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Congenital Heart Defect Awareness Week: Dr Angeliki Asimaki’s story

Published: 14 February 2020


This week is Congenital Heart Defect Awareness Week, bringing to light the various conditions that occur when the heart or its surrounding blood vessels don’t develop properly in children.

At St George’s, many of our researchers focus on understanding the function of the heart, from how sport and exercise affect its performance, to the genetics behind sudden cardiac death in young people. The results of this work can be life-changing for patients and families affected by these conditions.

Dr Angeliki Asimaki, from the Molecular and Clinical Science Institute, a researcher who was born with not one but two congenital heart defects, knows only too well how research can make a difference.

Current technology is life-saving

“The chances of being born with two heart problems were approximately 1 in 2 million,” she says.

“The first of my problems is an atrioventricular (AV) block. Essentially, no electricity can be transmitted from the upper to the lower chambers of my heart. The second problem was the presence of a hole in my heart, at a place where no hole should have been’’.

The AV block means that Dr Asimaki is pacemaker dependent – the machine sends an electrical signal down to the bottom of the heart every time a heartbeat is generated at the top. Since the age of 14, she has also been fitted with a tiny defibrillator implant.

“If we know someone is at risk of dropping dead from a heart condition, we can implant a machine to keep the patient safe,” she explains. “It will fire and restore your rhythm if your heart starts beating abnormally. In my eyes, this is lifesaving and I’m grateful the technology exists. But this acts after the event.”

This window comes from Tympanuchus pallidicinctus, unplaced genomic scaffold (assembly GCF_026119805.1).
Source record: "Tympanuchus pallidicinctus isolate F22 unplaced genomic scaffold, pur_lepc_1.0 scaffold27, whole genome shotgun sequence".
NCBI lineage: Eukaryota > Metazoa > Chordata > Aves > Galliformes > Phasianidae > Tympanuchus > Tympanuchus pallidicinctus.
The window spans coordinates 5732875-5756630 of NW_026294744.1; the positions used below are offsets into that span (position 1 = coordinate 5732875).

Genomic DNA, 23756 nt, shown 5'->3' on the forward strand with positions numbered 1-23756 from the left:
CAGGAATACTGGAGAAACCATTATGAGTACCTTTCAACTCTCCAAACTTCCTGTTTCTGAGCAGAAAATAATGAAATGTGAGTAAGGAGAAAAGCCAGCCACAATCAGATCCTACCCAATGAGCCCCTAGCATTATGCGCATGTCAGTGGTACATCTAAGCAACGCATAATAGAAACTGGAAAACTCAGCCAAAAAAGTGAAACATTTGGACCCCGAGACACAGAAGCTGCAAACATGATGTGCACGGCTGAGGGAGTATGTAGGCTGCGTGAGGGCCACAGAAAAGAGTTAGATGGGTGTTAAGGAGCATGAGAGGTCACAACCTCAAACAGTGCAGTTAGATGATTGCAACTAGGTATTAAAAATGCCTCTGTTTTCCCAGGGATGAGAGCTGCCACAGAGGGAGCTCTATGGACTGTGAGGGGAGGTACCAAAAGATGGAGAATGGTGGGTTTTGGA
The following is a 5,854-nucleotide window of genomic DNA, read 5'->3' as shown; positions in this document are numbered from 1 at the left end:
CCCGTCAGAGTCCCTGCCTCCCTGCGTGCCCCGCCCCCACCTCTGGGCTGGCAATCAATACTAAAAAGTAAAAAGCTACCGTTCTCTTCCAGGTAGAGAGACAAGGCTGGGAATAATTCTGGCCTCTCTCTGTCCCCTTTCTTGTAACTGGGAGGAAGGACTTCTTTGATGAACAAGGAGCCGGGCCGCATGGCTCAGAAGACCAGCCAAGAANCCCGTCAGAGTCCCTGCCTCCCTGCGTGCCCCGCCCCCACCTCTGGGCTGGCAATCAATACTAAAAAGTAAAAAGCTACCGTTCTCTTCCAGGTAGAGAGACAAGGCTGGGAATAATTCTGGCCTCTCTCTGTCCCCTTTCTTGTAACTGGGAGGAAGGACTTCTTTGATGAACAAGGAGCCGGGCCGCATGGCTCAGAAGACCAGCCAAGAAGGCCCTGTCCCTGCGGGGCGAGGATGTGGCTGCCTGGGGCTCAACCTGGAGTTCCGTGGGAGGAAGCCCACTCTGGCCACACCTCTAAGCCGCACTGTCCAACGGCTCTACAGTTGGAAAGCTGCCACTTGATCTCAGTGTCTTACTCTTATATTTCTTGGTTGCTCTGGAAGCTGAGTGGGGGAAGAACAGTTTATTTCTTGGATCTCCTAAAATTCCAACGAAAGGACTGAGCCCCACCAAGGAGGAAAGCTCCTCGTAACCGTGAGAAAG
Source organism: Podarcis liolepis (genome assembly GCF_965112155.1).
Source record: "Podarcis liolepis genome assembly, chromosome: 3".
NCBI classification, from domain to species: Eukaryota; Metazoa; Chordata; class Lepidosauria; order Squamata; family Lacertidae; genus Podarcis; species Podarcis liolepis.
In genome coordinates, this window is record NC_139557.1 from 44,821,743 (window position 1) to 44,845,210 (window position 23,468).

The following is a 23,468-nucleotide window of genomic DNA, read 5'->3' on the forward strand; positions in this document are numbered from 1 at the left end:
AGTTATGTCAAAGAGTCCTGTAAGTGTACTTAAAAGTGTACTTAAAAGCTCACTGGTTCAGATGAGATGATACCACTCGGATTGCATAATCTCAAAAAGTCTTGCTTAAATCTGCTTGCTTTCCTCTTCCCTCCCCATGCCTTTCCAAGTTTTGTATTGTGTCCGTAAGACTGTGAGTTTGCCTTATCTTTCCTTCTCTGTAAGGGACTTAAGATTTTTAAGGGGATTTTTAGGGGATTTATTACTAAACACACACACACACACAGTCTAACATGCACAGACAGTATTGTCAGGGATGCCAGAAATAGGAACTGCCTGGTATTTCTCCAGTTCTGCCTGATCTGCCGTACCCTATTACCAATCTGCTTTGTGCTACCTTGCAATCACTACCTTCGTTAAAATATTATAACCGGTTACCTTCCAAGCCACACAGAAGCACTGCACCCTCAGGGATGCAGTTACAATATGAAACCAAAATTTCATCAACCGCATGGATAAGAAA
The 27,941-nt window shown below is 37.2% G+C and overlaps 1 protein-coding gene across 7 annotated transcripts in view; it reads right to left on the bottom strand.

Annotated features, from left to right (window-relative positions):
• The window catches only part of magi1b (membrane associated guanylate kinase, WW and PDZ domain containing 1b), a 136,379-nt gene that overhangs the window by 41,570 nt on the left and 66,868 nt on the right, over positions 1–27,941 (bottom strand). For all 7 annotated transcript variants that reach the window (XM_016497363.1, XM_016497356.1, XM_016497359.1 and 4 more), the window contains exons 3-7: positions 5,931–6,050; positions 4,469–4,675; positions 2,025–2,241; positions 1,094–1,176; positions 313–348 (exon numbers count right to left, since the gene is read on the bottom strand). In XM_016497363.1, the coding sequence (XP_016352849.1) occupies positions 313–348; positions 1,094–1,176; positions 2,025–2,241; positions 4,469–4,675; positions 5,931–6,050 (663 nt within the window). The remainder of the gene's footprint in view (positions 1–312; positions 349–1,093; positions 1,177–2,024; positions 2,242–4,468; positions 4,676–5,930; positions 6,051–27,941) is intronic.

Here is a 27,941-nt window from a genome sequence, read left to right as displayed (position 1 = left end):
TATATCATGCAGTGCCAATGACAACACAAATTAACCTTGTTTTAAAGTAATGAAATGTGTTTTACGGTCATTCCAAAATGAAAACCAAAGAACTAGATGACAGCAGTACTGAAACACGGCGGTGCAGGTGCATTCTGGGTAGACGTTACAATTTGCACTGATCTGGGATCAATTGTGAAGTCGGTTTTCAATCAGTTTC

And for Dr Asimaki, this isn’t enough.

In terms of her own research, Dr Asimaki’s aspirations go beyond “bringing you back to life” after the heart stops working properly. Although adamant the results of research and technology have helped her to reach her thirties, her aim is to find new ways to target these conditions before an implant is required to fire.

Developing new tests for heart conditions

Dr Asimaki’s journey towards being able to identify the mechanisms behind heritable heart diseases was invigorated when she identified the molecular basis of a disease called arrhythmogenic cardiomyopathy (ACM).

By comparing the cells from a diseased heart with those of a healthy heart, she noticed that seven proteins move to different locations in the diseased heart compared to the healthy one – either from the outer membrane of the cell to the inside or vice versa.

Moving on several years from this eye-opening discovery, Dr Asimaki has managed to develop a simple test that can identify the movement of these proteins. Previously, either a heart biopsy or a skin biopsy would be required, and although one is far less invasive than the other, both are unpleasant procedures. But now all you need is to take a cotton swab, run it along the inside of the cheek and Dr Asimaki can look at the cells on a microscope slide to identify if a patient has ACM or not.